- Partner News
- Media Releases
- Mainstream News
Many people are uninformed about imposed sterilization and are perplexed by this practice and the degree of violence it entails. However, to this day, Indigenous women continue to see their rights severely violated in the context of gynecology and obstetrics care. To learn more about imposed sterilizations among First Nations women, Suzy Basile and Patricia Bouchard, respectively professor and doctoral student at the Université du Québec en Abitibi-Témiscamingue and authors of the first report on imposed sterilizations in Quebec, kindly answered some of our questions.
In a few sentences, can you explain what imposed sterilization is?
Imposed sterilization refers to a medical procedure that permanently compromises a woman’s fertility, in this case the ligation of the fallopian tubes or a hysterectomy (referred to as la grande opération [the big operation] in French). The situations we’re interested in involve Indigenous women who did not provide their free and informed consent, either because they were not given sufficient information about the procedure and its outcome, or because the surgery was done without their knowledge.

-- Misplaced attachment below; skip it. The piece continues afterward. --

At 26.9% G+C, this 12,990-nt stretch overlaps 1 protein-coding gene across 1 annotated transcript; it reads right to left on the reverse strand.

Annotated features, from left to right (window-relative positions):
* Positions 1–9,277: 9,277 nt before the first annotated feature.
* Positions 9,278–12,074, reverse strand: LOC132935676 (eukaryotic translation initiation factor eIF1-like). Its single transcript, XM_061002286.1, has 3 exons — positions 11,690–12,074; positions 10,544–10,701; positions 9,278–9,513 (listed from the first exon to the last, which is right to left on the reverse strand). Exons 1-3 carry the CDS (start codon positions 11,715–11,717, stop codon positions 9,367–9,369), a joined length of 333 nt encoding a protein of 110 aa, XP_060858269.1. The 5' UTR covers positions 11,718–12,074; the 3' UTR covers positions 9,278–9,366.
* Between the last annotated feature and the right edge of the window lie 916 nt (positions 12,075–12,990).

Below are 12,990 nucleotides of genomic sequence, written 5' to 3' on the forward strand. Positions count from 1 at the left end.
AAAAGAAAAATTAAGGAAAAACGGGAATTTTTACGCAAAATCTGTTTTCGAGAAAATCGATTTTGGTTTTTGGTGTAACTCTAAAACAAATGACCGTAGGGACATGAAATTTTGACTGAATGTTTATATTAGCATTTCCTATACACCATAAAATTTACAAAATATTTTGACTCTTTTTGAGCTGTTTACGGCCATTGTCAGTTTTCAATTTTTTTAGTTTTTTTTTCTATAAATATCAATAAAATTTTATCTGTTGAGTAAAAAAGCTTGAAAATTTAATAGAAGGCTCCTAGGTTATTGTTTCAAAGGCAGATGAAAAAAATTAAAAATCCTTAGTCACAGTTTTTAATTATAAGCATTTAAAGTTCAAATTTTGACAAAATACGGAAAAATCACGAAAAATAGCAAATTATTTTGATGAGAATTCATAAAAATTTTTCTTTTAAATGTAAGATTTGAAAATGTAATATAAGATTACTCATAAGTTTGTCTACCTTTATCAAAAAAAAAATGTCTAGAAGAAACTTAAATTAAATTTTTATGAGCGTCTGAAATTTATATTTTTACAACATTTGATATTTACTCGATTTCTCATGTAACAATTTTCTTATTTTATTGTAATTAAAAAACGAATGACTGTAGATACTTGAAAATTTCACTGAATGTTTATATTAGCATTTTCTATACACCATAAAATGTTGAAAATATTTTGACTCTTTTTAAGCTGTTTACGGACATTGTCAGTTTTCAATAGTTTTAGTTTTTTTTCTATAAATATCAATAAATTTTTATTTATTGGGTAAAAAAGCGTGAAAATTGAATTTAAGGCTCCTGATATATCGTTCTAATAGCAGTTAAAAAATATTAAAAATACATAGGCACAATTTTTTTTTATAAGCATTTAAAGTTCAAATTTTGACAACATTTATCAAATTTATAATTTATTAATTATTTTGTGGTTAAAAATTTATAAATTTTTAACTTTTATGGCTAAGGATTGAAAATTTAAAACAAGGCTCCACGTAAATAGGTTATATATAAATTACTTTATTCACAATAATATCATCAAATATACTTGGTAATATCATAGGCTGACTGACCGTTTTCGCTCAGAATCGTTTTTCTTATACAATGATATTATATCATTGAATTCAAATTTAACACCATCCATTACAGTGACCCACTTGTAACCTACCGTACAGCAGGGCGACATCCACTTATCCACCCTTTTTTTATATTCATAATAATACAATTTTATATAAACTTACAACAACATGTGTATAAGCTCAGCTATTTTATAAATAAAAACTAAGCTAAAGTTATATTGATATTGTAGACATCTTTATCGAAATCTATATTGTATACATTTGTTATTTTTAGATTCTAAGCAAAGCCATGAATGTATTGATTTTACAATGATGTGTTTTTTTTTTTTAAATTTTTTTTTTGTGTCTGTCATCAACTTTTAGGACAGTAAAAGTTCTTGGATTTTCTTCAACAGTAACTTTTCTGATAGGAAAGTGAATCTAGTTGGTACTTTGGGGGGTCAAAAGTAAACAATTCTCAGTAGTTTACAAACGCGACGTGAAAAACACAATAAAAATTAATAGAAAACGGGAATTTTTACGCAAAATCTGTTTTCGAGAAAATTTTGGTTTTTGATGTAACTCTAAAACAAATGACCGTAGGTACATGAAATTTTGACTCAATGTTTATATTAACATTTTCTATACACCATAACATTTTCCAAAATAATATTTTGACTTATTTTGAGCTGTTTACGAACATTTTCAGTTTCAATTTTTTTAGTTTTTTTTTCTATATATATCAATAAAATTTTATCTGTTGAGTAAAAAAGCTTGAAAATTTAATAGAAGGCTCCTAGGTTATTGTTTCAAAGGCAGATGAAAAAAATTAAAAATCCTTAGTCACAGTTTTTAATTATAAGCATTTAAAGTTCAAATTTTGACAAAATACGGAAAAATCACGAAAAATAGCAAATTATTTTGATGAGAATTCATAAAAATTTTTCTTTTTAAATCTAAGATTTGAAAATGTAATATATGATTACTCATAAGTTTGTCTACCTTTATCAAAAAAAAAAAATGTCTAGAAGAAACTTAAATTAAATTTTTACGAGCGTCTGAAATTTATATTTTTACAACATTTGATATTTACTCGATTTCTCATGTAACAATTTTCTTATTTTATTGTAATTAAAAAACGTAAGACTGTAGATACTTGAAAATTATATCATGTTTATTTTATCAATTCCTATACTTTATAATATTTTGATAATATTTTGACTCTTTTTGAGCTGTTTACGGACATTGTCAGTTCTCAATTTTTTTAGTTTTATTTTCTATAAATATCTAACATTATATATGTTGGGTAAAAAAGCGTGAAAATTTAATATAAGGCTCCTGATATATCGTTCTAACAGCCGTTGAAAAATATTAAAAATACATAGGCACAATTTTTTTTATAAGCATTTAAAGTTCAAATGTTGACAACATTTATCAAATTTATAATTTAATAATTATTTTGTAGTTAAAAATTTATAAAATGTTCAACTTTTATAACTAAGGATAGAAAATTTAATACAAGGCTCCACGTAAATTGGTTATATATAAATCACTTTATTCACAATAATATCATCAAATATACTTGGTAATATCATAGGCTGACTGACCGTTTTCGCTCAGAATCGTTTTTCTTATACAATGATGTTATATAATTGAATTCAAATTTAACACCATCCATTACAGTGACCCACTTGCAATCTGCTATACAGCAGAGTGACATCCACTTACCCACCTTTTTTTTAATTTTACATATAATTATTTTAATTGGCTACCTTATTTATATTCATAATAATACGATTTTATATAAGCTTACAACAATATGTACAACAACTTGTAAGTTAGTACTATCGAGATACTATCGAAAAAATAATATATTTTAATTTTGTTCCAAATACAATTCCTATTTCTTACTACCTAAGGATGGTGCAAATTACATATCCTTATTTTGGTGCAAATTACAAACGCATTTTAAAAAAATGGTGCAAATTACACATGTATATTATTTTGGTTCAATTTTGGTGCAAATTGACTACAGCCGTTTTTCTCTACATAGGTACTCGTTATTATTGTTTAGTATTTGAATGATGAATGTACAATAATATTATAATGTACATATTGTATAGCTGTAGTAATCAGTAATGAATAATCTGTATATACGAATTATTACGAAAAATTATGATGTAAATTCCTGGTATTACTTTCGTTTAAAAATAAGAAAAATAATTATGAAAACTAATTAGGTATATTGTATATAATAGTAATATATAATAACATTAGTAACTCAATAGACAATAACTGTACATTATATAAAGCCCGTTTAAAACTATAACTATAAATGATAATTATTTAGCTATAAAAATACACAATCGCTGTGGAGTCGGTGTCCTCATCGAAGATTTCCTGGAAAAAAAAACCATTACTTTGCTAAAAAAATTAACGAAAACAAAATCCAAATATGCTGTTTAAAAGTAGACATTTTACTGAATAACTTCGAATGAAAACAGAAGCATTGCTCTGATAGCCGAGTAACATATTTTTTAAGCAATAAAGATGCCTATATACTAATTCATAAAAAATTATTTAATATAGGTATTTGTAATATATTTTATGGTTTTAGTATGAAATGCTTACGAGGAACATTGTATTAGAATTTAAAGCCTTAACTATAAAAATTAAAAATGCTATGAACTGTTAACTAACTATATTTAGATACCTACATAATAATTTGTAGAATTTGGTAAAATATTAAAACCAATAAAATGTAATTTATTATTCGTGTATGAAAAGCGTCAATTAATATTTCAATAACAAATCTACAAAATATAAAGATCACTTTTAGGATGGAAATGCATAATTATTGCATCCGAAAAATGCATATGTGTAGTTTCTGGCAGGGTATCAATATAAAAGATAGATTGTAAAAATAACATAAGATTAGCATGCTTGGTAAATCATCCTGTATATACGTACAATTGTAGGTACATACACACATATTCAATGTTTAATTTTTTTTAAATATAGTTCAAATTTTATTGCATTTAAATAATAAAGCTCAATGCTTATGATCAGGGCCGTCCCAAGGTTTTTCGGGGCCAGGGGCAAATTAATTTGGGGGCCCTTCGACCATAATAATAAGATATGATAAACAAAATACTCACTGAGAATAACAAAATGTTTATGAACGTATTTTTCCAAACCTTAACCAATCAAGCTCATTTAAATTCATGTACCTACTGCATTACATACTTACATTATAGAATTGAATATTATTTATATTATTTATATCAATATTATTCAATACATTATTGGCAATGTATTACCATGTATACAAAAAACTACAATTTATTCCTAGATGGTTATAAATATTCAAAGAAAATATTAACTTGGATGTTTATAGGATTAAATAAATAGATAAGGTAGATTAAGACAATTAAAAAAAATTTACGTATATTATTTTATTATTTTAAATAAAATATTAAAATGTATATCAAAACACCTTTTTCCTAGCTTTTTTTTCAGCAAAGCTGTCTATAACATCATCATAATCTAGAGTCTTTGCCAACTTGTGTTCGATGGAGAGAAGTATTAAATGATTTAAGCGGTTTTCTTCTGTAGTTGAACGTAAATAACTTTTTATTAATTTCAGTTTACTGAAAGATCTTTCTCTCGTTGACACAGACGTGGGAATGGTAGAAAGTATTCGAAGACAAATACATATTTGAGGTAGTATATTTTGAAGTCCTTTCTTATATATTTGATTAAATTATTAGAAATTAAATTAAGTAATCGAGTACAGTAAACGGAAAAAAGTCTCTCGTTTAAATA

The Phase I report on the imposed sterilization research project was published in November 2022. Can you summarize the results and name a few findings from this first phase?
Thirty-five people took part in Phase I, which made it possible to document this phenomenon for one of the first times in Quebec. Several cases were reported in interviews, including incidents of obstetric violence, imposed abortions, and multiple violations of First Nations and Inuit women’s right to free and informed consent in the context of childbirth. Looking at the testimonies as a whole, there are many commonalities between these events, even though they took place in different administrative regions and several years apart. The violence that Indigenous women experience while receiving gynecological and obstetrical care in Quebec is therefore ongoing and recurrent.
What is Phase II of the imposed sterilization research project? What is its purpose?
After the report was published, many women recognized themselves in the situations described by the participants and wanted to add their voices. It’s therefore important for the team to meet with them to give them an opportunity to share their stories. Also, Phase I took place during the pandemic, so we couldn’t conduct in-person interviews and visit communities. Since this is a sensitive topic, some people weren’t comfortable sharing this sad part of their lives on Zoom or over the phone. Now that the pandemic restrictions have been lifted, we were able to visit several communities this summer and are continuing to do so this fall. Phase II also documents additional topics, such as imposed abortions, birth alerts, and possible blood tests on newborns.
Can you explain how the working group set up by the College of Physicians is contributing to this research?